What to look out for at COP26

The world’s scientists, activists, indigenous peoples, children and now even a dinosaur are all telling us that this year is a “make or break” for our planet’s climate. And the COP26 climate change conference, which just kicked off in Glasgow, must be a turning point in our pattern of greenhouse gas emissions or we risk – very literally – breaking our climate.

If countries are to limit global temperature rise in line with the Paris Agreement to stave off the worst effects of climate change, they will need to ramp up ambition. According to the latest Emissions Gap Report by the UN Environment Programme, the current climate commitments by 192 countries of the world put us on a path towards a catastrophic 2.7°C of warming in less than 80 years.

With the global average temperature reaching about 1.2°C above pre-industrial levels, the climate crisis has well and truly arrived, and we are all experiencing its impact, no matter where we live. Further delaying climate action will make every single of our Sustainable Development Goals (SDGs) harder to attain.

Action for our climate and for the SDGs must go hand in hand and cannot be pursued in isolation. Working to realize the synergies between the two can help scale up ambition, commitments and results, and deliver the Goals for people and the planet.

But with tens of thousands of participants, hundreds of speeches, side events, declarations and commitments, the COP26 climate conference can be confusing. How can we tell if national leaders are really delivering bold, large-scale and rapid actions or just talking?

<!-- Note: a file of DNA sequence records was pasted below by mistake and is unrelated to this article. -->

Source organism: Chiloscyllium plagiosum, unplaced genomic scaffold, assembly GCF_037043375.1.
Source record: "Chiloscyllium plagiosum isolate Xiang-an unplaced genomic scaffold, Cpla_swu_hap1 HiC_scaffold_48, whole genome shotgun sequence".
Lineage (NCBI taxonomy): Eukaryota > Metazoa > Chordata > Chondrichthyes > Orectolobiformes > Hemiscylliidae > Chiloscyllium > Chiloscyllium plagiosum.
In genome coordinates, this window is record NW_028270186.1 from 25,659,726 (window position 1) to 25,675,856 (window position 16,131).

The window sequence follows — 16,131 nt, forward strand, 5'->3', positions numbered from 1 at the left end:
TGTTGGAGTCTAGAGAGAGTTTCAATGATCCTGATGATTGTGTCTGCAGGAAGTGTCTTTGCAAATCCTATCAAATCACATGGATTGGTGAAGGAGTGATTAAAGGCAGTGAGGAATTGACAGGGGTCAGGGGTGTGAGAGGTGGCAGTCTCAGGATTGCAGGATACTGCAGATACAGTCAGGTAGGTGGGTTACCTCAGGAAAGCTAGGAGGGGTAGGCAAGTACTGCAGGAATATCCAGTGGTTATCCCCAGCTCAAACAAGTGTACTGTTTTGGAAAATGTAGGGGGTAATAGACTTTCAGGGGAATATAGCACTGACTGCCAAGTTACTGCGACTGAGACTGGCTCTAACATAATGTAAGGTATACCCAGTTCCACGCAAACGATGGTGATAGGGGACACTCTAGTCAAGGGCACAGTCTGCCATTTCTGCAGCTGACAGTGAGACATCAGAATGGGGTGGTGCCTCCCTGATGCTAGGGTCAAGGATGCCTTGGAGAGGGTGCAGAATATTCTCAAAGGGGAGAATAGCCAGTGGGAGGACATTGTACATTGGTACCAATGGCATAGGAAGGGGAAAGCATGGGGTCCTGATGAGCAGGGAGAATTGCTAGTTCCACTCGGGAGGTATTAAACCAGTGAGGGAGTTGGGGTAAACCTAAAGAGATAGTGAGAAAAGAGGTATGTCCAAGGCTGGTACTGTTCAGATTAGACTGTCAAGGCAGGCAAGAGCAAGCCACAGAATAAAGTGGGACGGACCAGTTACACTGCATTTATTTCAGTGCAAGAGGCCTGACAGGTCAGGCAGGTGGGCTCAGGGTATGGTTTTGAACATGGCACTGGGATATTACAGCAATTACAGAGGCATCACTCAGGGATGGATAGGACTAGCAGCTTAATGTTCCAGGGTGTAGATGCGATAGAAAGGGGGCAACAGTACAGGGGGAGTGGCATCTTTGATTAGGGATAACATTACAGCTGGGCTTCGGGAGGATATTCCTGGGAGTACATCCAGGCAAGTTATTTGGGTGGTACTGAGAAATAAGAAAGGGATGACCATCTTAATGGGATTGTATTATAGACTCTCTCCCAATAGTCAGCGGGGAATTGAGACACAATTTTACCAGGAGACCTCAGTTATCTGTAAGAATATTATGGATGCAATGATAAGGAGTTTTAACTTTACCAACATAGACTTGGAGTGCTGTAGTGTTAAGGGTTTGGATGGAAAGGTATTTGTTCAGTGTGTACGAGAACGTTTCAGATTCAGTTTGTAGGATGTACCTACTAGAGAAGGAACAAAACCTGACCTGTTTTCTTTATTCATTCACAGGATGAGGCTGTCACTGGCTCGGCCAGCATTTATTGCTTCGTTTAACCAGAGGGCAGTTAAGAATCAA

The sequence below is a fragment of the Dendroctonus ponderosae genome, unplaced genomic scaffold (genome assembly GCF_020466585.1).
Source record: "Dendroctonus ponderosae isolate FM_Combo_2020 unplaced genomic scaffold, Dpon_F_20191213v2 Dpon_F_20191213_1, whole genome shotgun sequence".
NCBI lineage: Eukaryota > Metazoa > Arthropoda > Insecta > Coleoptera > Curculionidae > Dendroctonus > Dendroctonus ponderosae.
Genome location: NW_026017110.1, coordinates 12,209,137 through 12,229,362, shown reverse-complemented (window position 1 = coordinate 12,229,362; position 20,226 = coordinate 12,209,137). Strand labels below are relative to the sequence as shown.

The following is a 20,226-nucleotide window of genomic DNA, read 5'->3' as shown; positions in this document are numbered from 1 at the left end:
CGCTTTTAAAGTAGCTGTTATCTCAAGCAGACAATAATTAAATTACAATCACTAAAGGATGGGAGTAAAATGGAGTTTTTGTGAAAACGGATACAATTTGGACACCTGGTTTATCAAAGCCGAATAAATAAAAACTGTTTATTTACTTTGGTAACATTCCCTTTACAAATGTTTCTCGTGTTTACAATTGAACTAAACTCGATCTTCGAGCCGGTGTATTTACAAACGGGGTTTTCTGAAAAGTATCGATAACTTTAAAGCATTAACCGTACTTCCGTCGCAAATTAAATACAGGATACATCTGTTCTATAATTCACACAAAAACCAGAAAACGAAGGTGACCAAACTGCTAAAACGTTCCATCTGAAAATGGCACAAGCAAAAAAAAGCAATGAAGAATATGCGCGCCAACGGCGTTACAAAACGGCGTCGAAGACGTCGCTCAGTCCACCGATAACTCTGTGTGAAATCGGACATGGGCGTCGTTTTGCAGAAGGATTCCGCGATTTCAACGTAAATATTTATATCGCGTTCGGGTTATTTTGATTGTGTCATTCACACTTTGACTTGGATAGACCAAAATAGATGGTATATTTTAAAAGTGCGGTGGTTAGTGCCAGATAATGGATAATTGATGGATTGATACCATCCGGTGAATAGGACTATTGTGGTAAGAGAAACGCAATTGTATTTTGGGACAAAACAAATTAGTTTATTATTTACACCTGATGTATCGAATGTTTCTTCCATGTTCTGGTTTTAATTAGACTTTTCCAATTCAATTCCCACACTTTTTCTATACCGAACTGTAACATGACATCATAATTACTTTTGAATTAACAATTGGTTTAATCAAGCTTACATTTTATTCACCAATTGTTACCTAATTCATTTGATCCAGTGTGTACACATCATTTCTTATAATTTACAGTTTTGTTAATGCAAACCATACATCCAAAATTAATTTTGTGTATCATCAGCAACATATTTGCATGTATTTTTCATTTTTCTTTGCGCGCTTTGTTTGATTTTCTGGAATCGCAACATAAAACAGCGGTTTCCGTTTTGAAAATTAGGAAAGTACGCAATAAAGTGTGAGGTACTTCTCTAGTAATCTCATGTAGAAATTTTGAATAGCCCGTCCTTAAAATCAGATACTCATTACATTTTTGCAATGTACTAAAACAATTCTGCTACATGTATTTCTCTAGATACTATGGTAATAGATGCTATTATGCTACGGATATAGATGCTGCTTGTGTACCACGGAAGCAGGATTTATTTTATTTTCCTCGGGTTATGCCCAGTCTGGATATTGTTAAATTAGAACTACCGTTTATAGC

UN DESA has produced an explainer video to help you weed out the empty promises from true climate action. In the run-up to COP 26 and during the conference, keep your eyes peeled for announcements of concrete climate action around three priority areas:

  • Swiftly closing the emissions gap to keep global temperature rise to no more than 1.5 degrees Celsius through rapid, bold emissions cuts and net-zero commitments.
  • Increasing international finance for adaptation to at least half the total spent on climate action.
  • Meeting the existing commitment to provide $100 billion in international climate finance each year so that developing countries can invest in green technologies, and protect lives and livelihoods against worsening climate impacts.

UN DESA will once again host the SDG Pavilion at the climate conference to provide interactive space for all interested stakeholders to share their experiences and knowledge and to help accelerate action on the interlinked, universally agreed global visions: the 2030 Agenda and the Paris Agreement. The full schedule of events and participation details will be made available on the SDG Pavilion website shortly.

Join us in climate action!